FIG. 3 is a further embodiment of either the device of FIG. 1 or of FIG. 2 with additional circuitry for further minimizing measurement error.

DESCRIPTION OF THE PREFERRED EMBODIMENTS

An opto-electric measuring device constructed in accordance with the principles of the present invention is illustrated in FIG. 1. The device includes an electric motor 1 to which power is supplied from an outside source connected at terminals 1a. The motor 1 rotates a multi-faced mirror 2 connected to the shaft of the motor, and also rotates a shaft encoder 3 which generates electronic pulses having a frequency proportional to the rotational velocity of the shaft of the motor 1.

A coherent light source 9, such as a laser tube, which receives power from a supply connected at terminals 9a, emits a coherent light beam 10 which is directed at a mirror 11. The mirror 11 reflects the beam 10 toward the rotating mirror 2 which produces a scanning beam 12 by the rotational effect combined with its reflective properties. The scanning beam 12 reflected by the rotating mirror 2 sweeps over a sector lying in a plane in which a first collimating means 13 is disposed. The collimating means 13, which may be a collimating lens, produces parallel light beams 14.

An object 15 to be measured is situated within the plane 14 traversed by the parallel beams, with the object 15 interrupting the beam path in a section 16 during a time span which corresponds to the attitude and dimension of the object 15. The parallel beams then are focused by a focusing lens 18 so that the uninterrupted portion of the beam 17 falls upon a photocell 19 which emits an electric signal corresponding to the temporal pattern of incidence of the beam.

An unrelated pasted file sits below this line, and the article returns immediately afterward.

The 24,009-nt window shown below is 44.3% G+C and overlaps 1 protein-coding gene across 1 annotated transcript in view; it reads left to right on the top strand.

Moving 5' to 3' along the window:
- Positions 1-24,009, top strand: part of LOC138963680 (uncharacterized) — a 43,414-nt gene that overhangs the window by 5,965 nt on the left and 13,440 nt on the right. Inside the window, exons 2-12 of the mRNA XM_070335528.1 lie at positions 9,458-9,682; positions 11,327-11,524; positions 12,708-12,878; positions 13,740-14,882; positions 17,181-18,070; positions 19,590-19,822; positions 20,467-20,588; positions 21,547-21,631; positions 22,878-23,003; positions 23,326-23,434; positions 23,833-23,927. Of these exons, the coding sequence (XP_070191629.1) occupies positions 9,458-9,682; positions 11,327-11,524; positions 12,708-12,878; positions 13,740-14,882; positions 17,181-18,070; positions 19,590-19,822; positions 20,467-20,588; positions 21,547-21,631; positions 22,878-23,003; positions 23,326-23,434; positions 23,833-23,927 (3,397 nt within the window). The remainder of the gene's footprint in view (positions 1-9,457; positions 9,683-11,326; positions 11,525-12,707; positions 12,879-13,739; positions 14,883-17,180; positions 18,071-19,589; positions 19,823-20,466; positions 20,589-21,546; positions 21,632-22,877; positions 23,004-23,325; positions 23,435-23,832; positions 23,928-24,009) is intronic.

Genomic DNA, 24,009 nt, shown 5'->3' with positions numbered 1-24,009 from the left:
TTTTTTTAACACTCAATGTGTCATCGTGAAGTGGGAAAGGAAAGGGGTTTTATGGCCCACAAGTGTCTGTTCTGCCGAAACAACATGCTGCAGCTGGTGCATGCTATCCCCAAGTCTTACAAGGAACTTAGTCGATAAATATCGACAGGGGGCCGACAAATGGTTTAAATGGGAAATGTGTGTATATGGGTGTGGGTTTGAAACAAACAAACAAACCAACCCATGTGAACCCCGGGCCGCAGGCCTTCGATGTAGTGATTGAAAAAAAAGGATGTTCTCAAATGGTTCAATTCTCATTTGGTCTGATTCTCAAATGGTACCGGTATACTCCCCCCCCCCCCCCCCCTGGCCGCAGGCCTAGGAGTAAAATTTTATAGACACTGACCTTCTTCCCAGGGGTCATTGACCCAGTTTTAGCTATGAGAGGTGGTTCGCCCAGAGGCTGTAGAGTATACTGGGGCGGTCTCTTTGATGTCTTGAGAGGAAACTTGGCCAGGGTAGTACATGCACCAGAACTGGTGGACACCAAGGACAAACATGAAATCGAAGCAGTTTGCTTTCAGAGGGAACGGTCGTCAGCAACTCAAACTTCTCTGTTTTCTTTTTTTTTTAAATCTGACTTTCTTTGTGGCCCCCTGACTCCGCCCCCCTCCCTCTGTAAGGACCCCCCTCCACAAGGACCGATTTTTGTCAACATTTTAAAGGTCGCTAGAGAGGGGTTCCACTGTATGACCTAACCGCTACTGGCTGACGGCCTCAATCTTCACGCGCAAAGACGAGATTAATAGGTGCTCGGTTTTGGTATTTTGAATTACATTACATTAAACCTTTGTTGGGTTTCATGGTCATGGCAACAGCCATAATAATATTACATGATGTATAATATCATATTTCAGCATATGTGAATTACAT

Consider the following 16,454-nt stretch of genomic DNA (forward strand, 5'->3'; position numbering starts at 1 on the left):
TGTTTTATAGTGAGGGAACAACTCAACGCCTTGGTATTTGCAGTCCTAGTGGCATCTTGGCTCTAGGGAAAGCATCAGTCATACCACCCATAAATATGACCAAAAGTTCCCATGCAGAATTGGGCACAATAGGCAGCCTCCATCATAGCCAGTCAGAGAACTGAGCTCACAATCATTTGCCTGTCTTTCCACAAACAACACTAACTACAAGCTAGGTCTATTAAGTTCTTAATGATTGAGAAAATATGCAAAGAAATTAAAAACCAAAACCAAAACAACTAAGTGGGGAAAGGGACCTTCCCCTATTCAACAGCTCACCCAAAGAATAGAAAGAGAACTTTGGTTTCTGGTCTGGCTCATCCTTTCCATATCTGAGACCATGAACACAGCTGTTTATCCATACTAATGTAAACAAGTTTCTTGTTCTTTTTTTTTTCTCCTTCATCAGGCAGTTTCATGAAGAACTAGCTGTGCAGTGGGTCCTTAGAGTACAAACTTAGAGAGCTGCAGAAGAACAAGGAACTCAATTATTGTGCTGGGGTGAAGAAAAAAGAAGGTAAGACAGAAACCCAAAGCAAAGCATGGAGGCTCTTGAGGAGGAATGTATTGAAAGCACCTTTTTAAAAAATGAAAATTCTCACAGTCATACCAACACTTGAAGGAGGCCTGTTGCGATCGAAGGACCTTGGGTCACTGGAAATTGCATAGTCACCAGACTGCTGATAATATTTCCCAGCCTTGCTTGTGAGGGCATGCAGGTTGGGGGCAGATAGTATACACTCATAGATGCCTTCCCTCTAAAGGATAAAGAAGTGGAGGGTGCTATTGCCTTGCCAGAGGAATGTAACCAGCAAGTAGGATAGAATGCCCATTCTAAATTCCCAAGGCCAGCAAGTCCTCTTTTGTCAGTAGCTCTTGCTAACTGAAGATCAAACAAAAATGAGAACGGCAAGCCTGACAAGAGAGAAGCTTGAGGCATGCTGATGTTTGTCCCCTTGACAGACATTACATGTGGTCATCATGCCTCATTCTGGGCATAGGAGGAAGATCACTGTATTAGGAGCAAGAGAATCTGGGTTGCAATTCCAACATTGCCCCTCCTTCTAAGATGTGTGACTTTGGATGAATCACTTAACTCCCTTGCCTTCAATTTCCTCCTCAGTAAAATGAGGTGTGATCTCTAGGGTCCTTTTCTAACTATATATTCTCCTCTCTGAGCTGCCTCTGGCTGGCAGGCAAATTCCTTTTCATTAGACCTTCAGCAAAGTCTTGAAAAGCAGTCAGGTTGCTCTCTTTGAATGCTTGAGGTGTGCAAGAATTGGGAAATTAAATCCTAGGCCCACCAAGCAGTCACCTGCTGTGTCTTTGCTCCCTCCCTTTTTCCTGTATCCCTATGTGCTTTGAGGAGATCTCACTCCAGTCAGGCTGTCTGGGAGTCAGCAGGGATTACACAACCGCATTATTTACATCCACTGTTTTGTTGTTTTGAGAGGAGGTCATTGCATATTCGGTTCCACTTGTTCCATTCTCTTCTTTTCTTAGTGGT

The signal from the photocell 19 is amplified by an amplifier 20 and is shaped by a pulse shaper 21. This signal is then supplied to a position signal generator 22 which is a logic circuit which generates a control signal from the level transitions of the signal from the pulse shaper 21. The control signal from the position signal generator 22 represents the measure of the position or the dimension of the object 15 as determined by the temporal duration of the portions of the light beam impinging on the photocell 19. This control signal is supplied to one input of a logical AND gate 23.

The other input to the AND gate 23 is from a voltage controlled oscillator 4 which is connected in a frequency control loop with the pulse signals from the shaft encoder 3 utilized as a reference signal. A frequency divider 5 which is connected to a frequency divider adjustment device 6 for adjustment of the dividing ratio thereof receives the output from the voltage controlled oscillator and transmits a selected division thereof to a frequency and phase comparator 7, which also receives the pulse train from the shaft encoder 3. A comparison is undertaken and the output of the comparator 7 is amplified by a controlling amplifier 8 and fed back to the oscillator. The oscillator is thus set to a frequency which is synchronous with the frequency of the shaft encoder 3, which in turn is directly coupled to the motor 1 and will reflect any variations in the angular velocity of the motor shaft (and the mirror 2) due to line fluctuations having magnetic or mechanical effects.

The pulses of the voltage controlled oscillator 4 are supplied to the AND gate 23 wherein they are combined with the output of the gap logic 22, with the output of the AND gate 23 being supplied to a counter and display unit 24. The display shown on the device 24 is thus independent of fluctuations of the rotational velocity of the motor 1 and corresponds exactly to the measure of the object 15. Adjustment of the display unit output can be undertaken by suitable monitoring and adjustment of the frequency divider by means of the frequency divider adjustment device 6.